Archive for January, 2013

Top Albums of 2012

January 6, 2013

2012 is over, and since I have a blog, I’m legally obligated to write a few “best-of-the-year” posts. I meant to do this last year—a true list of my favorite albums from 2011. But either I didn’t buy anything new or it was a really bad year for my kind of music. Either way, I went with a “most-played” list. 2012 was different. Lots of great music was released, and while I’ll admit there’s a lack of diversity genre-wise in what I listen to, here are my picks for my favorite albums of 2012:

Phillip Phillips - The World from the Side of the Moon

5. Phillip Phillips – “The World from the Side of the Moon” Somewhere I read a review that called Dave Matthews’ “Away From the World” the second best Dave Matthews release of the year. That’s because Phillip Phillips had the best one. I kid, I kid. I realize Phil won American Idol by doing one hell of a Dave impression, but you could tell there was a lot of talent beyond the role Idol forced him to play. “The World from the Side of the Moon” is surprisingly refreshing, probably because Phillips wound up with a lot more creative control and writing credit than most Idol winners’ debut. Also: not ashamed to admit that I love American Idol. Check out: “Gone, Gone, Gone

Smashing Pumpkins - Oceania4. The Smashing Pumpkins – “Oceania” Putting all the line-up changes, dickish interviews, and complaining he does about his band-mates, Billy Corgan is still one of my all-time favorite musicians. Sure, the original Pumpkins were the best. But I loved Zwan’s only album. And “Zeitgeist” had a great sound, even if it was almost an entirely new band. “Oceania” follows suit. It’s different, but that’s not a bad thing. Corgan’s signature sound is there, but with a new electronic/prog rock influence. Can’t say I think it’s a direction the band should continue in, but it made for a solid album and a fun experiment (which isn’t that all the Pumkins are anymore—an elaborate Billy Corgan experiment?). Take a listen to: “The Celestials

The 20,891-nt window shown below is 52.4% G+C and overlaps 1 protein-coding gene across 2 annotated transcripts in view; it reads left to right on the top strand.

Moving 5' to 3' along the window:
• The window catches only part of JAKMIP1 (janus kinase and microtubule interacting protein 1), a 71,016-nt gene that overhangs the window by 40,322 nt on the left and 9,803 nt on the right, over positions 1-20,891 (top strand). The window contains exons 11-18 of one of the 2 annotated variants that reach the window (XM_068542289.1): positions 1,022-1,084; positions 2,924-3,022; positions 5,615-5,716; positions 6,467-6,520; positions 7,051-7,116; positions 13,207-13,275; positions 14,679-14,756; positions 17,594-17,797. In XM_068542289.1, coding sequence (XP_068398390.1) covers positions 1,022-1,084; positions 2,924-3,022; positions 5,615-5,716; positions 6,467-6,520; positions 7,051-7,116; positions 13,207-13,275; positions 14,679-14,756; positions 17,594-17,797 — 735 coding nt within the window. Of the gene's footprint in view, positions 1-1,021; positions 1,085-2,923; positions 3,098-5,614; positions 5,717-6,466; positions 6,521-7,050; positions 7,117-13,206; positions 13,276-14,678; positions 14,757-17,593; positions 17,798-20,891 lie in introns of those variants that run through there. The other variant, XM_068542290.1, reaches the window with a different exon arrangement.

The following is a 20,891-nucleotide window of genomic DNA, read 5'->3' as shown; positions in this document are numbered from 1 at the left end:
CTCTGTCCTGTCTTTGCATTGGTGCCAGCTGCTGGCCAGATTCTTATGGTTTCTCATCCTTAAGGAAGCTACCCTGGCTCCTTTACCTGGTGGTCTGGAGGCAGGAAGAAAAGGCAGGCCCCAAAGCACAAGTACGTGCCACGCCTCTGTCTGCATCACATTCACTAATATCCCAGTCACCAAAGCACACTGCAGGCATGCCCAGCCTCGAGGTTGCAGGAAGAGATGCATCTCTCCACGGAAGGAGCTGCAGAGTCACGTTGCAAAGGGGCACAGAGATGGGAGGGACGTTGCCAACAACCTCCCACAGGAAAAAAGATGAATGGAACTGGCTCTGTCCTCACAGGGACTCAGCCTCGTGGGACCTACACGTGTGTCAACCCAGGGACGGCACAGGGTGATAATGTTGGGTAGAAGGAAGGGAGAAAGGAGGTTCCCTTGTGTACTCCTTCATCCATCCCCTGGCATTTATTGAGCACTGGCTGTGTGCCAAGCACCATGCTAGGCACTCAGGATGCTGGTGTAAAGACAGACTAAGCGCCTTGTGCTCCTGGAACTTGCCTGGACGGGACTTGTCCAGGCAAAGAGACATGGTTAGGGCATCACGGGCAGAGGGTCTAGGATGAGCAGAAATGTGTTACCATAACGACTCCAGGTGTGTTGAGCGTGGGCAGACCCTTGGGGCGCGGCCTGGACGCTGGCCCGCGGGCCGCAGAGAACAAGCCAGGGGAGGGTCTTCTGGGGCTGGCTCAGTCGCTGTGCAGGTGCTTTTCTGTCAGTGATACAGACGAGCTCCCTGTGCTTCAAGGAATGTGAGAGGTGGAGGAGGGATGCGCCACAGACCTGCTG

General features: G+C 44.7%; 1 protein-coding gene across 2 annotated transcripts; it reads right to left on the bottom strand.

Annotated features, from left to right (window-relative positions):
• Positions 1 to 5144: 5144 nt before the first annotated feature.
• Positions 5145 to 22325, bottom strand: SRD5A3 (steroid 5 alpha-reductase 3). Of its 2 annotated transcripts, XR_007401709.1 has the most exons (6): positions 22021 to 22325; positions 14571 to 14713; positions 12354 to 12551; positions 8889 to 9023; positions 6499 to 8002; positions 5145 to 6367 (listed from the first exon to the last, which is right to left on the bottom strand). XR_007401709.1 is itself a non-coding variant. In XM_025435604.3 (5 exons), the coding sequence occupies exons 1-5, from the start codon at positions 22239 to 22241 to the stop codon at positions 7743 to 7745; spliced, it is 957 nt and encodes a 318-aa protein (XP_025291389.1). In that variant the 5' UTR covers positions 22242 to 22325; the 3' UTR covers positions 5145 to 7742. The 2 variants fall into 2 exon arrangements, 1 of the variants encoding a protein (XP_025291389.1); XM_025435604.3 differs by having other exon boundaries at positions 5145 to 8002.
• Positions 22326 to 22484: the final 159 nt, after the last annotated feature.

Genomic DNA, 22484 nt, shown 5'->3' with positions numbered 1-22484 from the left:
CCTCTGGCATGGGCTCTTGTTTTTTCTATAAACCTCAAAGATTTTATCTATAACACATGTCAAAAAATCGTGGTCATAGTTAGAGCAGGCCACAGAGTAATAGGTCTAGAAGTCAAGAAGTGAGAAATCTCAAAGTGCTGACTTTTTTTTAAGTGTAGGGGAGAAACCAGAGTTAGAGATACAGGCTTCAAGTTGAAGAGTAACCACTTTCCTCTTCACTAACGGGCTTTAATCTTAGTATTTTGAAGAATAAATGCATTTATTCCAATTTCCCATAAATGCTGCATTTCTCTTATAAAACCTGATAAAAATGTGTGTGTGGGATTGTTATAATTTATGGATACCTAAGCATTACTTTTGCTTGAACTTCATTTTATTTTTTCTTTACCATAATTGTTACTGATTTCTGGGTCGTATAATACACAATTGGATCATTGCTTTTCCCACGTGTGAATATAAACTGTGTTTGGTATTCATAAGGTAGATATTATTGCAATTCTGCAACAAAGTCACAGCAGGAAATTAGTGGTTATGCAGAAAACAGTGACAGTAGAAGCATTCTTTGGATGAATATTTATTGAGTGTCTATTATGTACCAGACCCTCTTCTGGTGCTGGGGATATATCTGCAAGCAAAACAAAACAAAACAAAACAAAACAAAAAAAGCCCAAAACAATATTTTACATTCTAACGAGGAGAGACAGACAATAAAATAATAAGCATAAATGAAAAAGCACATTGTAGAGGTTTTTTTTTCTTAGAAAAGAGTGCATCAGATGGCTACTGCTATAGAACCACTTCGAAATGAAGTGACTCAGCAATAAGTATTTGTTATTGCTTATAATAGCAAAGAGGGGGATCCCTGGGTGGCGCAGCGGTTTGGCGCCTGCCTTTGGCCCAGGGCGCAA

Actionslacks - Actionslacks

3. Actionslacks – “Actionslacks” Hopefully this won’t be the last Slacks release ever, but given the cover art and some of the comments made by the band members themselves, sounds like it might be. If so, this is a heck of a way to go out. A friend got me hooked on these guys more than ten years ago, and it’s been fun to hear the band’s sound progress from a raw, garage band to a well-polished power-pop sound. This EP seems to deliberately cover each stage in the band’s career. The tracks range from the darker, angsty punk stuff from their early days, to the catchy, pop song named after some historical figure that seems to appear on every album. As a stand-alone album, it’s not their best. But anyone who’s been a fan of these guys for a while will absolutely love it. Watch: “Helen of Troy

Of Monsters and Men - My Head is an Animal

2. Of Monsters and Men – “My Head is an Animal” I swear I was listening to “Little Talks” nonstop for a solid year before this album came out (it was my most listened to track of 2012). Absolutely love the way these guys can mix such an upbeat, horn-driven melody with such haunting, heavyhearted lyrics. I honestly had my doubts about this album at first because the 30-second samples of the other tracks from Amazon and iTunes didn’t do any of them justice. Shame on me for trying to judge it from those. The rest of the album more than keeps up with the awesomeness of it’s first single. Also pretty cool: “Mountain Sound

Mumford and Sons - Babel

1. Mumford & Sons – “Babel” 2012 was definitely the year of Euro-folk-rock, with Mumford & Sons leading the way. “Sigh No More” was filled with absolutely wonderful songs, but it was never an album I could listen to straight through. There’s always a song or two I’ll skip, depending on my mood. Or I’d just want to listen to “The Cave” on repeat forever. But with this newest album, M&S has put together their best work, even if they’ve pigeon-holed themselves into a very particular sound. Each track follows a similar pattern—starts off slow and simple, and gradually builds up to huge, resonant, rock-out instrumental. While some people complain that every track sounds the same, I think it gives this album a wonderful start-to-finish completeness. Favorite song: “Lover of the Light

You can keep up with what I’m listening to at any time at my profile here.


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